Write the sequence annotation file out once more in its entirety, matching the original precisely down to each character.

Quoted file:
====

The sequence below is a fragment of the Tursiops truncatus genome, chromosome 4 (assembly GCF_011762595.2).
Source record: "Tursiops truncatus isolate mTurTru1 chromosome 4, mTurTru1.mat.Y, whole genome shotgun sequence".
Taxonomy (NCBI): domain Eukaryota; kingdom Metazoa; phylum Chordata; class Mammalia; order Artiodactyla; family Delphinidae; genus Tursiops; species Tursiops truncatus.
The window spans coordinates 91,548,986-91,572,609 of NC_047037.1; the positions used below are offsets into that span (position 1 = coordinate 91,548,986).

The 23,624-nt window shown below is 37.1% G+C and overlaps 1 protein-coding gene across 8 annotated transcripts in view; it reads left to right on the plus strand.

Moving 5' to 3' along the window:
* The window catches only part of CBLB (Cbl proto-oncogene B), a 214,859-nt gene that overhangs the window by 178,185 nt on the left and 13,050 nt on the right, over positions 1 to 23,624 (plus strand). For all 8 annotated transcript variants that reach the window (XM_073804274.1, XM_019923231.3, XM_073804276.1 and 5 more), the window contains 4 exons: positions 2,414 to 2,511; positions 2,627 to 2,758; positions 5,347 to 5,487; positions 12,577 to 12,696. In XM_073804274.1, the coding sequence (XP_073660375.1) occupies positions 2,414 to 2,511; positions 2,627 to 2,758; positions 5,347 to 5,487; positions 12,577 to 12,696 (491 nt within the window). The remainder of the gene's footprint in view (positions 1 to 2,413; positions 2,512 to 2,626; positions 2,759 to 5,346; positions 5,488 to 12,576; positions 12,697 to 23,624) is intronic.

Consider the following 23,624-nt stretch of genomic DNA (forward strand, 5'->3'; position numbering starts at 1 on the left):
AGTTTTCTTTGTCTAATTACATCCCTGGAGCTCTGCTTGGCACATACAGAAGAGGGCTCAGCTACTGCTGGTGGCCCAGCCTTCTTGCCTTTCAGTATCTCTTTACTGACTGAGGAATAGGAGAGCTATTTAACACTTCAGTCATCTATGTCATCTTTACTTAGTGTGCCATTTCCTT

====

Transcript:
The sequence below is a fragment of the Tursiops truncatus genome, chromosome 4 (assembly GCF_011762595.2).
Source record: "Tursiops truncatus isolate mTurTru1 chromosome 4, mTurTru1.mat.Y, whole genome shotgun sequence".
Taxonomy (NCBI): domain Eukaryota; kingdom Metazoa; phylum Chordata; class Mammalia; order Artiodactyla; family Delphinidae; genus Tursiops; species Tursiops truncatus.
The window spans coordinates 91,548,986-91,572,609 of NC_047037.1; the positions used below are offsets into that span (position 1 = coordinate 91,548,986).

The 23,624-nt window shown below is 37.1% G+C and overlaps 1 protein-coding gene across 8 annotated transcripts in view; it reads left to right on the plus strand.

Moving 5' to 3' along the window:
* The window catches only part of CBLB (Cbl proto-oncogene B), a 214,859-nt gene that overhangs the window by 178,185 nt on the left and 13,050 nt on the right, over positions 1 to 23,624 (plus strand). For all 8 annotated transcript variants that reach the window (XM_073804274.1, XM_019923231.3, XM_073804276.1 and 5 more), the window contains 4 exons: positions 2,414 to 2,511; positions 2,627 to 2,758; positions 5,347 to 5,487; positions 12,577 to 12,696. In XM_073804274.1, the coding sequence (XP_073660375.1) occupies positions 2,414 to 2,511; positions 2,627 to 2,758; positions 5,347 to 5,487; positions 12,577 to 12,696 (491 nt within the window). The remainder of the gene's footprint in view (positions 1 to 2,413; positions 2,512 to 2,626; positions 2,759 to 5,346; positions 5,488 to 12,576; positions 12,697 to 23,624) is intronic.

Consider the following 23,624-nt stretch of genomic DNA (forward strand, 5'->3'; position numbering starts at 1 on the left):
AGTTTTCTTTGTCTAATTACATCCCTGGAGCTCTGCTTGGCACATACAGAAGAGGGCTCAGCTACTGCTGGTGGCCCAGCCTTCTTGCCTTTCAGTATCTCTTTACTGACTGAGGAATAGGAGAGCTATTTAACACTTCAGTCATCTATGTCATCTTTACTTAGTGTGCCATTTCCTT